Helping Your Children Cope With Divorce
As a parent looking for ways of helping your children cope with divorce, reassure yourself that they already have the greatest help of all – a parent who cares. Sadly, this isn’t always the case. Many divorcing parents are so wrapped up in their own emotions that they neglect to help their children cope with divorce.
When the people that children love most are not interested in helping them deal with the emotional effects of divorce, natural anxieties and fears can develop into significant and often long-term problems. However, when children do get the help they need, they may have their ups, downs and difficulties but they will emerge as healthy – and often healthier – young people.
So what are the best ways to help your children cope with divorce?
Again, half the battle is won because you care. For the rest, follow these simple tips, identified by research as the most effective ways to minimize the effects of divorce on children and brighten their outlook on the future.
Bring divorce into the open
Being open at all times is a golden rule for helping your children cope with divorce. Secrecy breeds fear and mistrust at a time when children need to feel secure. Your children will quickly sense, if they haven’t already, that something is “wrong.”
It is important to bring the situation into the open as soon as possible and talk to your children about divorce. It will be difficult but children can cope with a single reality – even divorce – far more effectively than numerous imaginary fears.
Keep it simple
To cope with divorce, children need to understand divorce. Stick to simple, basic facts and use age-appropriate language. Attempting to explain the dynamics of adult relationships – and why they end – only muddies the waters with more information than they can understand or absorb.
How do I tell the kids about the divorce?
Create-a-Storybook™ is a unique and positive way to explain your divorce to your children. Designed by divorce and mediation therapists with step-by-step instructions, expert advice and templates for ages 5 to 10, and 10 to 15. Read a Review or Visit Create-a-Storybook™
Don’t overestimate your child’s maturity
Be careful not to overestimate how well an older child can cope with divorce. Eager to seem “grown up,” older children can be reluctant to seek help and miss out on receiving the support and reassurance they really need. Provide regular reminders that you are available – a subtle way of letting them know it is ok to need to help. For confidential talk and advice, turn to adult friends and family, not your teenage children.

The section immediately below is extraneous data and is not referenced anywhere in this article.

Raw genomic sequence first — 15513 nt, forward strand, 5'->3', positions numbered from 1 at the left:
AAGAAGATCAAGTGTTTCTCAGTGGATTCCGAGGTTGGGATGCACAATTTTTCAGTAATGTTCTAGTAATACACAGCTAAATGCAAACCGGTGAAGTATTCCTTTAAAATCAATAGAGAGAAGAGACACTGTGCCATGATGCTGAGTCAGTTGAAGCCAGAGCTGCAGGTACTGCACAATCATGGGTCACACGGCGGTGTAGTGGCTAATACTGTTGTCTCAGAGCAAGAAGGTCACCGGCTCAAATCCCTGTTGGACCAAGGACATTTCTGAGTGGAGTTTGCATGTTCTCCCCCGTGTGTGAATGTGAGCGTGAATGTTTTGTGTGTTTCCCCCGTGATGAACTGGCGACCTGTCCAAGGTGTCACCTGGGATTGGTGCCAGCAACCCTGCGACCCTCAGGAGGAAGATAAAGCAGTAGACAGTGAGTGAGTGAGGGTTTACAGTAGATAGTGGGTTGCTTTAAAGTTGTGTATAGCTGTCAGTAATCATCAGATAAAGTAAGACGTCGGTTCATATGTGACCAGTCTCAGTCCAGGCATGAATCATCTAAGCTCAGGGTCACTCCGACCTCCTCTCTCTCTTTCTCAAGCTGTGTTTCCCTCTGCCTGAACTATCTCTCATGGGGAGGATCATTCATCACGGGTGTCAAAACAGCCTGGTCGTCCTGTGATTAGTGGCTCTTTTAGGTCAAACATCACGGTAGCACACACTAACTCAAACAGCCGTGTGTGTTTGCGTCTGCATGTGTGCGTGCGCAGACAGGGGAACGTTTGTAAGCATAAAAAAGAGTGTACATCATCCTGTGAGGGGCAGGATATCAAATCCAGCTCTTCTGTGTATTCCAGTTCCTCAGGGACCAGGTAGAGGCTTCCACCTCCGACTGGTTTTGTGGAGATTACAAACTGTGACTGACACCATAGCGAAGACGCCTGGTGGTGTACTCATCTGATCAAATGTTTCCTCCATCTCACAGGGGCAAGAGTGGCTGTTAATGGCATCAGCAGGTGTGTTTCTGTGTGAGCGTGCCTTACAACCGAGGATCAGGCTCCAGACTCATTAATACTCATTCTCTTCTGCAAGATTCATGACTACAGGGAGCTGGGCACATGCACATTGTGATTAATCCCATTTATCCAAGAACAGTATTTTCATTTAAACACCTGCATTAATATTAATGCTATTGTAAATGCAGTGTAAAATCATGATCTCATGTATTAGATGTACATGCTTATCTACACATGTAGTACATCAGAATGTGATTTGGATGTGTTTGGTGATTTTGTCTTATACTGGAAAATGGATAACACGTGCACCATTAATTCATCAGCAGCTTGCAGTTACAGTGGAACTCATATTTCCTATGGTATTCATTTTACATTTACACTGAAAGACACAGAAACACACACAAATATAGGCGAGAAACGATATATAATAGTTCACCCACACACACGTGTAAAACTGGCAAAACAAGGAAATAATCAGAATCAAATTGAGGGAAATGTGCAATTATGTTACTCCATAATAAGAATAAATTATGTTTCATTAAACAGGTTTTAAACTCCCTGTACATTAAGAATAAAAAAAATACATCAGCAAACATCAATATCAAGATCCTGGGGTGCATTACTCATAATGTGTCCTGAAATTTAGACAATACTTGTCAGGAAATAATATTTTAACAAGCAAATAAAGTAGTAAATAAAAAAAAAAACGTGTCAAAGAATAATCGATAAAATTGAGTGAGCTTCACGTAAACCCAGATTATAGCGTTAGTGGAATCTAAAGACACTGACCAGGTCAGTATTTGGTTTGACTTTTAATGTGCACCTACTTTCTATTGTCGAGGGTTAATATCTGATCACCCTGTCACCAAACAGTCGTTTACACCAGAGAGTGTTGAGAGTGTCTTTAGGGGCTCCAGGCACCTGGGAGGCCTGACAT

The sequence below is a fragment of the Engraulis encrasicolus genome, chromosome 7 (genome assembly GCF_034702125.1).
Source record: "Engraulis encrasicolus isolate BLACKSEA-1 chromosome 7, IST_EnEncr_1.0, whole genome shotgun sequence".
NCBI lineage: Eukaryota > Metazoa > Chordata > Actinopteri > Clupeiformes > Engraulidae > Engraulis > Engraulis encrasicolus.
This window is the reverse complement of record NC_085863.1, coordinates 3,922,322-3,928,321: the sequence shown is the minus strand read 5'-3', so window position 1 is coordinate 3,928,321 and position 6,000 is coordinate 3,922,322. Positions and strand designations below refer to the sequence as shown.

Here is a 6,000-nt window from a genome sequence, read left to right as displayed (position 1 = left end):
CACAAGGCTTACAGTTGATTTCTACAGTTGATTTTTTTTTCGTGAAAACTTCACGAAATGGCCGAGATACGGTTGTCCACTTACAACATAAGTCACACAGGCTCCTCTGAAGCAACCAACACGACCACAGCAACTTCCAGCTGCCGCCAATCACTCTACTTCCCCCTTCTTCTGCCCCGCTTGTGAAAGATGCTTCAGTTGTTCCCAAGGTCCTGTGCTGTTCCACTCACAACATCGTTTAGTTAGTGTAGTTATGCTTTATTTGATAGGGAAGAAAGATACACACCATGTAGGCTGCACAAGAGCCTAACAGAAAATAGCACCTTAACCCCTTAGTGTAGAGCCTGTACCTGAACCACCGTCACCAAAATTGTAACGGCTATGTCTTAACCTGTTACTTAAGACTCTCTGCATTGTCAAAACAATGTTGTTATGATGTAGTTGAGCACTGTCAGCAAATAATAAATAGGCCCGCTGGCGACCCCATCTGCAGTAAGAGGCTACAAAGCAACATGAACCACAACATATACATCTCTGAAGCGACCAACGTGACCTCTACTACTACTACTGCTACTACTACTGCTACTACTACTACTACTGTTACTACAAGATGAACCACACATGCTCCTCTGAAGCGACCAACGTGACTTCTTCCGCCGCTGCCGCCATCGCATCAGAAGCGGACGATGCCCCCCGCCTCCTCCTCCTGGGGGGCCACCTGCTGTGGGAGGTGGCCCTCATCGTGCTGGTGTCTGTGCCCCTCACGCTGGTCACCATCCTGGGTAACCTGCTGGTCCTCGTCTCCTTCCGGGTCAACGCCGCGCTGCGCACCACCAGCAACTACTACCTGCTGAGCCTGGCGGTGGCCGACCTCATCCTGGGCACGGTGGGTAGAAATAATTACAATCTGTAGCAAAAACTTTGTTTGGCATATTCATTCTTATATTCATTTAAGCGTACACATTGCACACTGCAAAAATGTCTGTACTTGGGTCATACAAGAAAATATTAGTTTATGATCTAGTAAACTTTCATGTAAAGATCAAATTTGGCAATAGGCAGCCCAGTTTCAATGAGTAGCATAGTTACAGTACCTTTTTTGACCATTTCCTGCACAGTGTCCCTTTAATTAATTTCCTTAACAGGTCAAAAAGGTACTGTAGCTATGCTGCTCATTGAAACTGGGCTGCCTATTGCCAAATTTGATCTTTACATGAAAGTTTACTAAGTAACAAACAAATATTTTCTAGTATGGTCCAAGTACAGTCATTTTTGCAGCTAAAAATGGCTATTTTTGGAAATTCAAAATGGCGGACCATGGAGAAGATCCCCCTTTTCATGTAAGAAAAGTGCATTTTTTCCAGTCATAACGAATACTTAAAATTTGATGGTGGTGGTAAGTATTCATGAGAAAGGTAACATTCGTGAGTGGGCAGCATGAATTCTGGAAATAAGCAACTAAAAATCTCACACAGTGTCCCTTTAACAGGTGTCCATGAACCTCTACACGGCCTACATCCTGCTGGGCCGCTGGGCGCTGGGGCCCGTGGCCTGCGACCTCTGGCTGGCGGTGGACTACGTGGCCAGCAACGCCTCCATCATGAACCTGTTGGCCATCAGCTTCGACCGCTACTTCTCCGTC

Another key to helping your children cope with divorce is to keep day-to-day life on track as far as possible. Your children may want to skip school, feign sickness and so on. Allow them some leeway – this is an unusual time – but draw a line.
Your children must continue to be exposed to a variety of people and situations rather than dwelling in an atmosphere dominated by your divorce. And by maintaining familiar habits and routines, the effects of divorce won’t seem so drastic after all.
Set a limit on changes
Children have difficulty coping with the effects of divorce – change – rather than divorce itself. From a child’s point of view, if one thing changes perhaps everything will change. Perhaps they will have to move to a different school, lose their favorite pet, never get to play in their favorite park again…
When talking about divorce with your children, balance explanations of things that are going to change with reassuring reminders of all the things that will stay the same.
Set a good example of coping with divorce
One of the most important things that you and your spouse can do in terms of helping your children cope with divorce is to set a good example. If it is quite obvious that you can’t cope – the superhero parent – they will feel it is impossible.
So, by helping yourself to cope with divorce you will be helping your children too. Enlist the help of friends and family so that you can take time out – and take strong emotions out of sight – whenever you feel particularly stressed or upset.
Respect your children’s feelings for your spouse
One of the least helpful – and indeed damaging – things that divorcing parents can do is vent negative feelings about each other, making children feel that they are expected to take sides. Children simply cannot cope with the emotional confusion and trauma this causes.
Whatever you really feel for each other, it is essential that you and your spouse show respect for each other. Children who feel free to love both parents, openly and without fear of disapproval, cope well with divorce.
Eliminate false hopes for reconciliation
You will not be helping your children to cope with divorce if you allow them to cling to the hope that you and your spouse will change your minds. Emphasize to your children how much time and thought has gone into your decision to divorce.
If the decision to divorce was made by your spouse and it is difficult for you to accept, understand how important it is that your children understand that it is inevitable. This will help them (and perhaps you too) avoid a painful and emotionally damaging cycle of hope and disappointment.
Work with your spouse
As you can see, wherever possible you and your soon-to-be ex need to work together in terms of helping your children cope with divorce, if nothing else. By showing a united and mutually-respectful front, your children will gain a sense of optimism regarding life after divorce.
But there are benefits for you too. You will both learn an important lesson – that despite everything, you can communicate, agree and behave like civilized adults. And less conflict will in turn be another way of helping your children cope with divorce.
Copyright 2007 Caroline Mackenzie
Filed under: Parenting During Divorce